My own view is that New Zealand may as well still be in the ANZUS alliance. It is so enmeshed, not at the public level, not at the rhetorical level, but when you study defence like I do, nearly everything that goes on is completely dominated by ANZUS – we are still a satellite within that system…. virtually every decision that’s made in New Zealand… comes pretty well directly from the United States; and in the public debate people are still back in the past with journalists repeating the total fiction that we were completely thrown out by the Americans in 1985 and ’86, which is just not true. In New Zealand foreign policy, the same as in [the Ministry of] Foreign Affairs, our government is cringingly pro-American. You know, they can work with the Swedes and the UN on something or other, but they are constantly looking over their shoulders to see where the Americans are. We’re run by a Cold War generation of diplomats in a very punitive, “don’t step out of line” environment, which is worse in Foreign Affairs than anywhere else in the bureaucracy. We have not moved on very far at all in twenty years of being nuclear-free and supposedly being thrown out of ANZUS (pp.283-284).
Hager adds that there is a particularly dishonest ruse in how the Government has been using its relationship with Australia to hide its close ties with the US military: ‘Right now in defence when they talk about the need to be interoperable with Australia and that they’re our closest strategic ally, that’s just a code language for doing what the Americans want’ (p.284).
Hager has surprisingly strong views on race relations in NZ, which do not fit with the current (liberal) ruling consensus. In particular, he is highly critical of the liberal anti-racist movement which has permeated virtually every element of state and civil society, and has effectively killed off the possibilities of meaningful debate and discussion:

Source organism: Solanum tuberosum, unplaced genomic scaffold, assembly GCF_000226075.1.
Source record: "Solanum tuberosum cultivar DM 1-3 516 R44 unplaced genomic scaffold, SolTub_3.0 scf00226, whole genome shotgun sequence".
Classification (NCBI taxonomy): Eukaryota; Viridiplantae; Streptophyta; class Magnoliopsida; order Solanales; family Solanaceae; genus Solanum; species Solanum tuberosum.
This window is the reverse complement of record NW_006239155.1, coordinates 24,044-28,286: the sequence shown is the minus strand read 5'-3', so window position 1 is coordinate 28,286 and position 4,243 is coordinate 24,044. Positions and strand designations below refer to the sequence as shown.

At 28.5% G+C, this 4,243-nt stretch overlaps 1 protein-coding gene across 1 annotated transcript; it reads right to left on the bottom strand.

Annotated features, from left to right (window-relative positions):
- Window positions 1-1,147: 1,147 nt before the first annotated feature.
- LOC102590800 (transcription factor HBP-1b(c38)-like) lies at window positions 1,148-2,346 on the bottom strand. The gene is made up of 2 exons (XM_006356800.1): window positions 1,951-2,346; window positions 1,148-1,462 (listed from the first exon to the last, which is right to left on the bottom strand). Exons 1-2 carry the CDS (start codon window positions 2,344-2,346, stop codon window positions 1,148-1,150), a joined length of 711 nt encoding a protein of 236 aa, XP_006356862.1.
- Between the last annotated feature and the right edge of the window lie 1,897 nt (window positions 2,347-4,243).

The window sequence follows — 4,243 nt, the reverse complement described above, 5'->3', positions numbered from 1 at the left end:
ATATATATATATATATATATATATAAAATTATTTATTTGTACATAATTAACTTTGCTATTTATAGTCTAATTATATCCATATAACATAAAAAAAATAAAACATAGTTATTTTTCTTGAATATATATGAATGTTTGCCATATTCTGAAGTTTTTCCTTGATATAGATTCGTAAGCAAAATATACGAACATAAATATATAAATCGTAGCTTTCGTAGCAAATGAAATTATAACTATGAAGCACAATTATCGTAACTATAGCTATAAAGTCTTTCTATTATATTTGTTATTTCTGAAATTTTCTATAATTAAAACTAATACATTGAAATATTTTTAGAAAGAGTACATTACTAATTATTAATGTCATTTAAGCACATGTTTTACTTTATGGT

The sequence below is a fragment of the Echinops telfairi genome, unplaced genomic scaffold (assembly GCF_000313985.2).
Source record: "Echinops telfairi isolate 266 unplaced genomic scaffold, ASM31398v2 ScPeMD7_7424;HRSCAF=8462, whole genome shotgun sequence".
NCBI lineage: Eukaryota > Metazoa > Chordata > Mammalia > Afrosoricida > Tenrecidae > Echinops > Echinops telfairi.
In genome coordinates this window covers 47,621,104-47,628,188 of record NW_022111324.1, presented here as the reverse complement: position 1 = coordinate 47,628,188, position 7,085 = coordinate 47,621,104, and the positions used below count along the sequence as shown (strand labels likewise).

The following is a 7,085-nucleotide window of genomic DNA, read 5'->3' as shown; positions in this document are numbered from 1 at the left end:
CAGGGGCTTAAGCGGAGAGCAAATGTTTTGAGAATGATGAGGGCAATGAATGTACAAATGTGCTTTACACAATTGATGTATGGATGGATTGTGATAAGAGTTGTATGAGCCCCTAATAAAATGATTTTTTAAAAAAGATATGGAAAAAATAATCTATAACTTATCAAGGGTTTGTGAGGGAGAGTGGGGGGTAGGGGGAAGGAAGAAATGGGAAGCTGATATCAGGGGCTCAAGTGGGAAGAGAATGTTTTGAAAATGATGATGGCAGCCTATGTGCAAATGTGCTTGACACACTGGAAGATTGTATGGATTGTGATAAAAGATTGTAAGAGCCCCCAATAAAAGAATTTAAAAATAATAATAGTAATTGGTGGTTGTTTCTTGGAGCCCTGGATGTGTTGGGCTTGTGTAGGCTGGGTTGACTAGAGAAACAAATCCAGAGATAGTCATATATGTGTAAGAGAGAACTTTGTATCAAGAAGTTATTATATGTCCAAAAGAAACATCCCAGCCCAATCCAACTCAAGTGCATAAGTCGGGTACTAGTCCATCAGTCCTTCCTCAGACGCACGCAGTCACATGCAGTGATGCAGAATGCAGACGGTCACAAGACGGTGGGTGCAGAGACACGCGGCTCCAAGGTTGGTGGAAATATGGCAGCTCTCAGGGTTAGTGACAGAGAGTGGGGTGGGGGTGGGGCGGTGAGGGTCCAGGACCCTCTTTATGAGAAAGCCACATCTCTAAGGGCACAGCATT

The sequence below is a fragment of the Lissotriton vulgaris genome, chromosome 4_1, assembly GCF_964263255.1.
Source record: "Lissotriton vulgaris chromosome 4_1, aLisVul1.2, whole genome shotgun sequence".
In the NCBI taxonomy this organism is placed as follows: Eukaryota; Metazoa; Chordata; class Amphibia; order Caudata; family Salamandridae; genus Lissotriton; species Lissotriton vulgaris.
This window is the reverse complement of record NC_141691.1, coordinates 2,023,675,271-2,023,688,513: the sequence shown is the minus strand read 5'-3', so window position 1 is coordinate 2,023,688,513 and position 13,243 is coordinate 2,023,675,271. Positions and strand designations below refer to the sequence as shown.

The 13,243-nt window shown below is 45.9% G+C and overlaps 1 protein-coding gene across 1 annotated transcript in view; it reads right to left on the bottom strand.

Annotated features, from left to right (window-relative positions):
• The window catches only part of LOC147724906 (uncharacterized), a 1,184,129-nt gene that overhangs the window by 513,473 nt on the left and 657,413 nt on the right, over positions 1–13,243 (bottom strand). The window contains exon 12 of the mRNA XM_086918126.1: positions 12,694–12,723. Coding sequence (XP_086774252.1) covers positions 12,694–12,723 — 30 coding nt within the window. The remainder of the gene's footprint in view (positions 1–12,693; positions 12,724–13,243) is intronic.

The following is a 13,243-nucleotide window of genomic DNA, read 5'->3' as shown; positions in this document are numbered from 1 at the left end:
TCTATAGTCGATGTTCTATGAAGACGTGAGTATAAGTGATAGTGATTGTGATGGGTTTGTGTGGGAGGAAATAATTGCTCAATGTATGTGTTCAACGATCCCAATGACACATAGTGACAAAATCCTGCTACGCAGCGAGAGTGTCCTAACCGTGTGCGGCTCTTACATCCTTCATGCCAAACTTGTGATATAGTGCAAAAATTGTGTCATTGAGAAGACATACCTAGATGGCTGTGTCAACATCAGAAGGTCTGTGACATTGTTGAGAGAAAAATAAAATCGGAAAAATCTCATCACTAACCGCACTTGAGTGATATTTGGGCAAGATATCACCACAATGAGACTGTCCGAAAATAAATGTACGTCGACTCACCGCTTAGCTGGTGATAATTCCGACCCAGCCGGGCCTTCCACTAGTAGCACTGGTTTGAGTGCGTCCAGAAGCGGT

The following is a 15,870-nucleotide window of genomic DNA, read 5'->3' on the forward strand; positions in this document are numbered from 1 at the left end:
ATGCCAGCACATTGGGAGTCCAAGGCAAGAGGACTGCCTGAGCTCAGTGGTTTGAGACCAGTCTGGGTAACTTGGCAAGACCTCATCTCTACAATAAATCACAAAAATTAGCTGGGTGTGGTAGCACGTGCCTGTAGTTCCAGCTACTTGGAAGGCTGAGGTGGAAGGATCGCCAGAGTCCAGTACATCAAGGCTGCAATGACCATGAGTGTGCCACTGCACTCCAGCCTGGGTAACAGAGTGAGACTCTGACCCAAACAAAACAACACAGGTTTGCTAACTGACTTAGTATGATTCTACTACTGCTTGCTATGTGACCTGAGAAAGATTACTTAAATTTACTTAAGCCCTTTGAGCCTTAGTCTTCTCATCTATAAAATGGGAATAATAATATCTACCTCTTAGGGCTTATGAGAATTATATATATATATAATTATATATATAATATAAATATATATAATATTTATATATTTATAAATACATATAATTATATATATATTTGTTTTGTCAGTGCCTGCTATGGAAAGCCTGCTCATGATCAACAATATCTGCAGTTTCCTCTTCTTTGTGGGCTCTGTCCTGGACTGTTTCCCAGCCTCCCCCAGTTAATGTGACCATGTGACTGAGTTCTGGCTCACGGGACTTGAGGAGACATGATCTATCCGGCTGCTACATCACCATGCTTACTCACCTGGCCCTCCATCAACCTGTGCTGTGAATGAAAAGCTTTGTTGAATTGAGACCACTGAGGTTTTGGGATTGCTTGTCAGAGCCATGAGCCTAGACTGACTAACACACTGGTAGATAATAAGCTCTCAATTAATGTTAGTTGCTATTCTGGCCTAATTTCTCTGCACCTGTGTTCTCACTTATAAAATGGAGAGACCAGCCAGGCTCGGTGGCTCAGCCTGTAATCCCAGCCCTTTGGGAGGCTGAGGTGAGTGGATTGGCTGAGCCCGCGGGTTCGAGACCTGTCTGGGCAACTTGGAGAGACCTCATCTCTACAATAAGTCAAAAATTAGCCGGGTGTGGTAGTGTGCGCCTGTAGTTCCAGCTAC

My personal view is that, for rather odd reasons, debate on Maori sovereignty or Maori rights is now a no-go zone. I mean personally, I would love to be engaged in a discussion with thoughtful Maori leaders, activists, and I’m sure lots of people would too, about the constitutional future of New Zealand…. and I can say the reason that I don’t do it is that I’m recovering from the ugliness of anti-racist politics of the past. What I’m talking about is in the 1980s; pretty much from the time of the Springbok tour onward and partly before, there was a lot of vigorous talk about racism, and Maori sovereignty, etc. Lots of political people in New Zealand were trying to engage in those issues, but there was a fatal decision on the part of the anti-racist campaigners, Maori and Pakeha, that the way to pursue this was a process of really antagonistic, challenging, harassing, blaming people for their racism, guilt-tripping people; and I think we’re still living with the results of that, because I was involved with groups where people were really keen to engage on these issues but they got driven out. Lots of people were involved in this, it went through academia, it went everywhere as far as I could see, and in teachers colleges and political parties. I think that, people are too scared, they actually don’t want to go into those issues because they had such unpleasant experiences (pp.284-285).
Hager is now disinclined to comment on ethnicity issues such biculturalism, because he sees that doing so would be akin to sticking ‘my hand back into that fire’, but he states that his ‘personal view is that biculturalism as a non-unified society is a dangerous, hopeless, dead-end way for the country to go. I also think that the only positive vision for the future is one where human rights are universal’ (p.285). Elaborating on this, he appears to challenge the usefulness of ethnic categories and a concentration on them: